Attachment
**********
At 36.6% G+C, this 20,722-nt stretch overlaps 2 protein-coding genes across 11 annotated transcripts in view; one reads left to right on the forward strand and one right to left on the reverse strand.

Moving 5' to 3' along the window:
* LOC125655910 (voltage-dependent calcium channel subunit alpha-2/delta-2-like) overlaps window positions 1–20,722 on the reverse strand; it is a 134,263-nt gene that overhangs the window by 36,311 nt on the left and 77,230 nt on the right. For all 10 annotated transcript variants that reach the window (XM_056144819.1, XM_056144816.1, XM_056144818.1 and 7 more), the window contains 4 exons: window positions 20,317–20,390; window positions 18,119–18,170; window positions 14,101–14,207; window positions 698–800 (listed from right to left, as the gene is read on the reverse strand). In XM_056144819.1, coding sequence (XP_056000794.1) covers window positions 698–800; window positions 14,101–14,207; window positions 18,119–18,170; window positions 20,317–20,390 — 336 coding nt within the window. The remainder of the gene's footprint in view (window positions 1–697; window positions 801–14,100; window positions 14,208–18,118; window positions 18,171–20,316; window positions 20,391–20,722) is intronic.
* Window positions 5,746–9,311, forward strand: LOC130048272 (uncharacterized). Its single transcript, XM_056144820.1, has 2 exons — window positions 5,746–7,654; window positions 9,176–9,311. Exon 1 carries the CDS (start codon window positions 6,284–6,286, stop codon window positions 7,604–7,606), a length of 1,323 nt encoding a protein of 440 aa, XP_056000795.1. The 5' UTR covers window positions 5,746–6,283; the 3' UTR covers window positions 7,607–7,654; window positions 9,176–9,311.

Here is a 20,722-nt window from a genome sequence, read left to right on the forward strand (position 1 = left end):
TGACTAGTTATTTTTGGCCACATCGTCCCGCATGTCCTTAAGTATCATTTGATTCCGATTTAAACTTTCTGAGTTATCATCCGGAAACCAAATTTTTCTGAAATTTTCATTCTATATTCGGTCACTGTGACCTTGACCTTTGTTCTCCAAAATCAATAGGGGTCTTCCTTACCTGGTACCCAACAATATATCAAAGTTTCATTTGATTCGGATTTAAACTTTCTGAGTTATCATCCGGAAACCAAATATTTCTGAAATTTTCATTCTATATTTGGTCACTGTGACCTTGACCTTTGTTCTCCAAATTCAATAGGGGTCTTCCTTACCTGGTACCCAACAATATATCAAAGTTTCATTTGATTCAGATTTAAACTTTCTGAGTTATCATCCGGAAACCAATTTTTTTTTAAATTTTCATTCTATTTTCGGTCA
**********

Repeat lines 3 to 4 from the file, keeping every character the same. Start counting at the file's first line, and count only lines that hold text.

* LOC125655910 (voltage-dependent calcium channel subunit alpha-2/delta-2-like) overlaps window positions 1–20,722 on the reverse strand; it is a 134,263-nt gene that overhangs the window by 36,311 nt on the left and 77,230 nt on the right. For all 10 annotated transcript variants that reach the window (XM_056144819.1, XM_056144816.1, XM_056144818.1 and 7 more), the window contains 4 exons: window positions 20,317–20,390; window positions 18,119–18,170; window positions 14,101–14,207; window positions 698–800 (listed from right to left, as the gene is read on the reverse strand). In XM_056144819.1, coding sequence (XP_056000794.1) covers window positions 698–800; window positions 14,101–14,207; window positions 18,119–18,170; window positions 20,317–20,390 — 336 coding nt within the window. The remainder of the gene's footprint in view (window positions 1–697; window positions 801–14,100; window positions 14,208–18,118; window positions 18,171–20,316; window positions 20,391–20,722) is intronic.
* Window positions 5,746–9,311, forward strand: LOC130048272 (uncharacterized). Its single transcript, XM_056144820.1, has 2 exons — window positions 5,746–7,654; window positions 9,176–9,311. Exon 1 carries the CDS (start codon window positions 6,284–6,286, stop codon window positions 7,604–7,606), a length of 1,323 nt encoding a protein of 440 aa, XP_056000795.1. The 5' UTR covers window positions 5,746–6,283; the 3' UTR covers window positions 7,607–7,654; window positions 9,176–9,311.